This book was written with the full approval of the Little House Heritage Trust, and never criticises Charles/Pa, but it does show how difficult life was for Caroline, especially on the long journey they made when they left Wisconsin.  The author explains in an afterword that, whilst the Ingalls family travelled from Wisconsin to Kansas, then to Missouri and then back to Kansas (in an area which wasn’t actually part of “Indian Territory”), she’s gone along with Laura’s depiction of their just going straight from Wisconsin to Kansas.

However, she shows, which Laura didn’t, that Caroline was expecting Carrie whilst travelling.   And she shows that they had to leave because the buyer of their Wisconsin property defaulted on his payments.   They weren’t moved out of the area reserved for Native Americans, because they weren’t inside it.

On the now controversial subject of Caroline’s attitude towards Native Americans, she makes reference to the killing of settlers during the Dakota Wars, and also makes clear the natural fear of a woman when strange men entered her home whilst she was on her own with three little girls.  That’s understandable, but there’s no sympathy at all shown for the people being driven off their ancestral lands as they pass the Ingalls claim, and there’s a distinct sense of “otherness” in that Caroline is unable to feel any sort of sisterhood with the Native American women.

Overall, we’re left feeling that life’s hard, but that there’s a lot of joy in it too.  We see Caroline’s joy in her new house, which was supposed to be their “forever home”, in her children, and in her marriage.  And we’re left with mixed feelings at the end, when they’re going home to Wisconsin and their family there, but leaving the house and crops that they’d put so much work into.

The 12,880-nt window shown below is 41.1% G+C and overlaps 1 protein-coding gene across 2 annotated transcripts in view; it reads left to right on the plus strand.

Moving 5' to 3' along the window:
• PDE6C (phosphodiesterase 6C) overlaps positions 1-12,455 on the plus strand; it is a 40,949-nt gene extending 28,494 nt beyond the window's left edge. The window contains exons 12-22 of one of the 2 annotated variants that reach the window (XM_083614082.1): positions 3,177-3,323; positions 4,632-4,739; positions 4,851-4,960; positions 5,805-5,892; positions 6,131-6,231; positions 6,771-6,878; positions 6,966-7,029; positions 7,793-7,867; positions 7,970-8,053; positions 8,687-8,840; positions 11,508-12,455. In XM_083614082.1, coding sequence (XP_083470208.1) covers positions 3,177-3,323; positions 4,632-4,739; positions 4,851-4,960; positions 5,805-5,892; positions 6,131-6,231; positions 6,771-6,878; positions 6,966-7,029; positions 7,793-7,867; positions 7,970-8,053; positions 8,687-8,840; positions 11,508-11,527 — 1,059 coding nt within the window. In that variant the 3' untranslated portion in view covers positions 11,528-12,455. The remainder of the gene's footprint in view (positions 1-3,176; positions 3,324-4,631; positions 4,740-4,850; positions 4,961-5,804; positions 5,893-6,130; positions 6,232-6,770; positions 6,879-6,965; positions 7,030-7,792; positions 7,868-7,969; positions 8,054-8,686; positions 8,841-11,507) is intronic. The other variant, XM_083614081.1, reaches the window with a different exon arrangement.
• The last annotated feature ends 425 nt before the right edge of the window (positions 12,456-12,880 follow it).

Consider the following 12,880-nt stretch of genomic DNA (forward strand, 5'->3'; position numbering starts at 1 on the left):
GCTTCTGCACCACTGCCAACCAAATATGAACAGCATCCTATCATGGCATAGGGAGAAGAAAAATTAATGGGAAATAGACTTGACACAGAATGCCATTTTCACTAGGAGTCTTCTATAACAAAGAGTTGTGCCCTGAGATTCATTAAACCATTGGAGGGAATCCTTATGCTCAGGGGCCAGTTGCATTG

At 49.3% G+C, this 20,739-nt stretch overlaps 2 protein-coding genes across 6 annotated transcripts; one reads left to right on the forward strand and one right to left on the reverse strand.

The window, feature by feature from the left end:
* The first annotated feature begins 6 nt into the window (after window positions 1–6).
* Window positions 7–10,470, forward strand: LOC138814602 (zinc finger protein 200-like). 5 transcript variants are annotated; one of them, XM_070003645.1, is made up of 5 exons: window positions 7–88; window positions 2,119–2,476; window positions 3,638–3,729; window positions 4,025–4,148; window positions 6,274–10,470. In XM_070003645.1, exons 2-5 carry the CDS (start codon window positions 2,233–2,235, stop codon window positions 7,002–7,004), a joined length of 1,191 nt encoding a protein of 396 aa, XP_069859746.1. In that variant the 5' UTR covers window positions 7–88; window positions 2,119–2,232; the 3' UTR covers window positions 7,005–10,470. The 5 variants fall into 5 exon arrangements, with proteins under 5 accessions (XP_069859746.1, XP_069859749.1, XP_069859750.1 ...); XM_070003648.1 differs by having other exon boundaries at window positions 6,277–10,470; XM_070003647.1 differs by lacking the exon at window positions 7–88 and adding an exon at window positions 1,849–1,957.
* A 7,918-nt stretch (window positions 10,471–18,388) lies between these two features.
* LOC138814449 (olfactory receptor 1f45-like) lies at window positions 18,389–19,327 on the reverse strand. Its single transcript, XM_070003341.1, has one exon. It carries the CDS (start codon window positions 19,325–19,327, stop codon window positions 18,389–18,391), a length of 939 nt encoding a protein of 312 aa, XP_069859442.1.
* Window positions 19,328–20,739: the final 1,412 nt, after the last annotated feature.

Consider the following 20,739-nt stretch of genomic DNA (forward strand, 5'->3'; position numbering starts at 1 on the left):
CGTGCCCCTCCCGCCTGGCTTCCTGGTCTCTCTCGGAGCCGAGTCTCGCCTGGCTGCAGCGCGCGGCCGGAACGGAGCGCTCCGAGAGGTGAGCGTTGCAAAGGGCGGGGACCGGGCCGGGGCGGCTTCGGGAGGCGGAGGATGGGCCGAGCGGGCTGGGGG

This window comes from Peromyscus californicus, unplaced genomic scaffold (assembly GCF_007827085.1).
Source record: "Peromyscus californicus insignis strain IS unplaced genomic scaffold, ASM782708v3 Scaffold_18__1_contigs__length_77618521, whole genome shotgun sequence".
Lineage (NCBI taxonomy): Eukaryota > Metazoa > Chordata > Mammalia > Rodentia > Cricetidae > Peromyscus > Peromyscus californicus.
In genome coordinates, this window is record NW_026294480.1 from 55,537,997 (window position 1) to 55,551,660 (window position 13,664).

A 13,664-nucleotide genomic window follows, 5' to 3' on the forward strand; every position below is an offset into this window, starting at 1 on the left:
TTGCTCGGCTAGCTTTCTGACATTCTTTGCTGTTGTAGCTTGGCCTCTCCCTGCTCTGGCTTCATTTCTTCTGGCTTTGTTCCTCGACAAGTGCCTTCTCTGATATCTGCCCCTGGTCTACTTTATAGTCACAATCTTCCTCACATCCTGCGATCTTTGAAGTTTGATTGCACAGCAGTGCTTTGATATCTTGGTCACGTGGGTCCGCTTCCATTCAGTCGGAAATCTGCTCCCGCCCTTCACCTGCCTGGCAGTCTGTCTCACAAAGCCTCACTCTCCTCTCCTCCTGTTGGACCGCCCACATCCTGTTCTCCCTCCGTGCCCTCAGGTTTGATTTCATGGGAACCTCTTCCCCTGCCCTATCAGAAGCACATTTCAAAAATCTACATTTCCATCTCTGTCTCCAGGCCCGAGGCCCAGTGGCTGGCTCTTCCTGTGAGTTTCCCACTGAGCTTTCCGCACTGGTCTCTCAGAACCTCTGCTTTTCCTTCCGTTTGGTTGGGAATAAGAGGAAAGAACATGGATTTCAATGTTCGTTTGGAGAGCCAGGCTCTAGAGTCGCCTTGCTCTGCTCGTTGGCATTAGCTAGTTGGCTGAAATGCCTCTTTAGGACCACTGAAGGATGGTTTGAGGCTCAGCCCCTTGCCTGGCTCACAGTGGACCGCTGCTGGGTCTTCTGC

I’ve also got mixed feelings about people publishing books about other people’s characters, especially when they’re just retelling someone else’s story and not even creating their own plots; and this one’s particularly strange in that it’s about a real person, who lived not so long ago.   But I did enjoy it, and I think that most of Laura’s other fans would/will enjoy it too.

Candy Nevill by Clare Mallory

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This is my first Clare Mallory book, read for a Facebook group reading challenge.  Candy Nevill (no second e) is the younger sibling of three high achievers, but isn’t particularly good at anything other than cooking, and doesn’t win prizes even for that because she’s no good at the theory side of domestic science. 

However, she’s an all round good egg, and puts herself out for everyone else, even giving up the chance to visit America with a friend so as to help with the housework when her mother’s ill.   Of course, everyone comes to appreciate her in the end.   It’s entertainingly written, whilst never being unrealistic.

It’s set, partly in school but mostly out of school, in post-war New Zealand, and it’s interesting to note that several children hope to study at British universities and, in doing so, talk about “going home”.  You obviously wouldn’t get that now, but Commonwealth ties still go deep – and long may they continue to do so!